South African Womxn Writers – Day 5: More Books, to More Children, In More Languages – Dorette Louw of Book Dash.

Book Dash is a South African social impact, non-profit publisher of new African children’s books. Our vision is that all children should own one hundred books by the age of five.It sounds like a lot of books, but research indicates that owning many books can radically improve the chances of academic success for children living in poverty. Unfortunately, 58% of households in South Africa do not own a single leisure book — that’s where Book Dash comes in. 

Our publishing model is magical: we have re-engineered the process to reduce the costs associated with publishing children’s picture books by 80%. We do this by harnessing the power of creative volunteers: at our 12-hour book-making events (called a Book Dash) teams of professional writers, illustrators, designers and editors collaborate to create brand-new children’s picture books. Because no-one is paid for their time, the only cost that remains is printing. In this way we have created and published 146 books on our website under an open license, and hundreds of thousands of people around the world read them for free.

Of the 146 books, a whopping 60 were created by all-female teams. Some of our most popular titles are a product of this woman-powered creative passion. You can read them all for free on our website, and in particular, you can search our Books page for these titles that feature strong female protagonists: 

  • Mrs Penguin’s Perfect Palace , by Helen Brain and Celeste Beckerling, is the funny story of how women often have to take matters into their own hands to get what they need.
  • My Special Hair, by Candice Dingwall, Jess Jardim-Wedepohl, and Renate van Rensburg, is about a little girl who loves her hair, encourages self-love.
  • Together We’re Strong, by Liesl Jobson, Alice Toich, and Nazli Jacobs, is the inspiring story of Albertina Sisulu’s life.
  • Lara the Yellow Ladybird, by Catherine Holtzhausen, Martha Evans, and Nadene Kriel, is a story about a ladybird who doesn’t want to be different, but finally comes to accept herself.

After publishing the books on the website, we source funding to print and distribute books to children who would never otherwise be able to own them. Since our inception in 2014, we have printed and distributed 1 million books, mostly at a cost of R10 (70 US cents) a book.

It’s very important that young children in particular read books in the language that is most familiar to them. Sometimes we’re lucky, and our writers produce more than one language version of their story on the Book Dash day. But we also source funding to translate the books into the 11 official South African languages. Our library of translated titles stands at just under 500 titles, and it’s constantly growing as we add more translations. Versioning and translation is an integral part of what we do, so we plan for it from the beginning by designing the pages to allow enough space to place translated text, which is often a lot longer than English.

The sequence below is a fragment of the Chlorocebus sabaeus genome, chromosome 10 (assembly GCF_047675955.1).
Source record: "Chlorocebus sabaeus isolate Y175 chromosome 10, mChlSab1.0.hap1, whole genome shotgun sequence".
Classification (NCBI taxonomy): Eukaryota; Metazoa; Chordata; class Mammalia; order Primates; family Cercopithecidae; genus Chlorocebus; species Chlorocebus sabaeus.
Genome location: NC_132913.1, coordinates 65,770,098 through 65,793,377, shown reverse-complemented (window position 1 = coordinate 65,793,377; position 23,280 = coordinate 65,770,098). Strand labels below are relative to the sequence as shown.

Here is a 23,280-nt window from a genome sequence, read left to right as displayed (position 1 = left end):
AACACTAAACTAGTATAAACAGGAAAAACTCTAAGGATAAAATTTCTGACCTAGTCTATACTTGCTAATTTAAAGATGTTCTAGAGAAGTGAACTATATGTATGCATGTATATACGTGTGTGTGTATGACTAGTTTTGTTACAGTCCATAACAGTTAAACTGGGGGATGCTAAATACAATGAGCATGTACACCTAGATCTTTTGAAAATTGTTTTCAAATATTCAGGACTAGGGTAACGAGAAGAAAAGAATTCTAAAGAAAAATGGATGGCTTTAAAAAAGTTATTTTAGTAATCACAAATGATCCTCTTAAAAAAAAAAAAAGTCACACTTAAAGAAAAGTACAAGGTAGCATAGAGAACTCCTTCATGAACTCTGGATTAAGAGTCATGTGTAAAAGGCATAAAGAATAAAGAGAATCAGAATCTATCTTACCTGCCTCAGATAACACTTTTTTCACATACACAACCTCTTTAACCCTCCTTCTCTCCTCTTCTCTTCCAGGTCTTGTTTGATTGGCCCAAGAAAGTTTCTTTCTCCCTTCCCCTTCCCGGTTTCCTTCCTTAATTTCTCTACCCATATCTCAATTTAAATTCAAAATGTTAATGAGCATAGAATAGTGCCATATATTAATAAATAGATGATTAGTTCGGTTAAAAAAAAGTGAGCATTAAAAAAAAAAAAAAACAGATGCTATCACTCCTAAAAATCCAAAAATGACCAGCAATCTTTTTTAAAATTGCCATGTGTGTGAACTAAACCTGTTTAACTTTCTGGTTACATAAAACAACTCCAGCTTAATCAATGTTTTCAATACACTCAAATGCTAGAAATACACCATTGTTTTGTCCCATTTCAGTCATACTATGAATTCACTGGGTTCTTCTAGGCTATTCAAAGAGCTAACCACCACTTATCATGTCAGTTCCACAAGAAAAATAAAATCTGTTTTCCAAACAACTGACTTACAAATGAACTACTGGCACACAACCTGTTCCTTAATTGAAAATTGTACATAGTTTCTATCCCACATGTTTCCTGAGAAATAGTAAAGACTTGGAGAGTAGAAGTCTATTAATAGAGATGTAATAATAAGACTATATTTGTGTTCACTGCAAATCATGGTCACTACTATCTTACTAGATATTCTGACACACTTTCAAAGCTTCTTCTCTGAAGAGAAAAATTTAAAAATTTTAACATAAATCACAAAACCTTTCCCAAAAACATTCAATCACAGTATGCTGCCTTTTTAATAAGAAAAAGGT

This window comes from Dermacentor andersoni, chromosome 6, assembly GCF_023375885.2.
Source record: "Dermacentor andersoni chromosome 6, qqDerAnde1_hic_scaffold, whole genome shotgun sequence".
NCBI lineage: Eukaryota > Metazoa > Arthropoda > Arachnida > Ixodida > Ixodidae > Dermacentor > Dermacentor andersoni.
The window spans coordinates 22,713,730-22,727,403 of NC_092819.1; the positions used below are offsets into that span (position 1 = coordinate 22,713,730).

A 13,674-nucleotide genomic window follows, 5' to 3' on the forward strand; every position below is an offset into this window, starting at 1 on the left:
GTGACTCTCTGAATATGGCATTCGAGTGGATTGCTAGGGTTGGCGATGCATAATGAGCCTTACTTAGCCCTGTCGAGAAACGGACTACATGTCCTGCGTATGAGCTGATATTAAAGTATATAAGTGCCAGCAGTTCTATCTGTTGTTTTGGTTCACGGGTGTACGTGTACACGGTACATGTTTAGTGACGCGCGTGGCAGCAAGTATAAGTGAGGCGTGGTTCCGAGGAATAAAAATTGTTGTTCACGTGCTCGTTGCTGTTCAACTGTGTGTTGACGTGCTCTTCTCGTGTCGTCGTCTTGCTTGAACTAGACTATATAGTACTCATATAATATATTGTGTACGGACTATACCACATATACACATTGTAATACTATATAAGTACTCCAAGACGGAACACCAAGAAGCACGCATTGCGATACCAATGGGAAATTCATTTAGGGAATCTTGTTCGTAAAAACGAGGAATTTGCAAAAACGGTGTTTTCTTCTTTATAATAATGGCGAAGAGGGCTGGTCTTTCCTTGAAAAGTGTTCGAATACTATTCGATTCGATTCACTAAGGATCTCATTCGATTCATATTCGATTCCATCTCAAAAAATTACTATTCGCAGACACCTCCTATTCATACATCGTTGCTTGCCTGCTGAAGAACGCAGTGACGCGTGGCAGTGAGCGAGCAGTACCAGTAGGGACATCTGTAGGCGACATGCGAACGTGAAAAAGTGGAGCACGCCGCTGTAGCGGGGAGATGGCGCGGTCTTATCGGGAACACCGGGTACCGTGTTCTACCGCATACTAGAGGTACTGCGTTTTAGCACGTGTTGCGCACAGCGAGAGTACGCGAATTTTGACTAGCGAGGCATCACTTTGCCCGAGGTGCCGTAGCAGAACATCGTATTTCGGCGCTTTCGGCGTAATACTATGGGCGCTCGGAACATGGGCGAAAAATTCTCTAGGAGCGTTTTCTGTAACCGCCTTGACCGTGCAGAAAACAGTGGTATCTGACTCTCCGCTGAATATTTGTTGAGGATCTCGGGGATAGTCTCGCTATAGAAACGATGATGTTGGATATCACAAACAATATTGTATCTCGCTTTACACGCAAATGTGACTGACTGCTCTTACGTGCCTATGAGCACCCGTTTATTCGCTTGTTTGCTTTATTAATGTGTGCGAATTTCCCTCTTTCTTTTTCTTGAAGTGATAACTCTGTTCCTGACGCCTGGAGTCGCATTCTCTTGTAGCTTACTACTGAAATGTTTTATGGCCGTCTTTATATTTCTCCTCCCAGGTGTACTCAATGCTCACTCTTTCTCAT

Many of the translations are done by the expert team of translators at Nal’ibali, an organisation we often partner with. They use our books for their multilingual reading supplement that is distributed nationally to schools and reading clubs. We also commission many of our own translations, and we have built up a trusted and experienced team of freelance language workers (translators, editors, proofreaders) in all the languages to ensure that we send high-quality translations into the world. Our brief to the translators and editors is always that the language used should not be too formal or academic: the register must be friendly and inviting, and familiar to children. The feedback we get from organisations about our translated books is generally very positive, with comments that the kind of language used is warm, informal and appropriate for young children. 

More books, to more children, in more languages – that’s what we’re all about at Book Dash!

Dorette Louw worked in educational publishing for more than 20 years, initially as commissioning editor and later at various levels of management. She waved the corporate world farewell when she joined the non-profit Book Dash in 2018. Her specific areas of interest and expertise are children’s literature, early literacy, reading acquisition in multilingual contexts, and the impact of increased literacy levels in combating inequality.

This month’s blog is curated by Jen Thorpe.

Jen Thorpe is a feminist writer. Her first novel, The Peculiars (2016), was long listed for the Etisalat Prize for Literature (2016) and the Sunday Times Fiction Prize (2017). Her second novel, The Fall, was published in July 2020. Thorpe has edited three collections of feminist essays – My First Time: Stories of Sex and Sexuality from Women Like You (2012); Feminism Is: South Africans Speak Their Truth (2018) and Living While Feminist (2020). Her writing has been published in Brittle Paper, Saraba Magazine, Jalada, and Litro. Find out more via https://jen-thorpe.com. Jen is also the host of the Living While Feminist Podcast available on Apple Podcasts, Spotify, Anchor, or wherever you get your podcasts.

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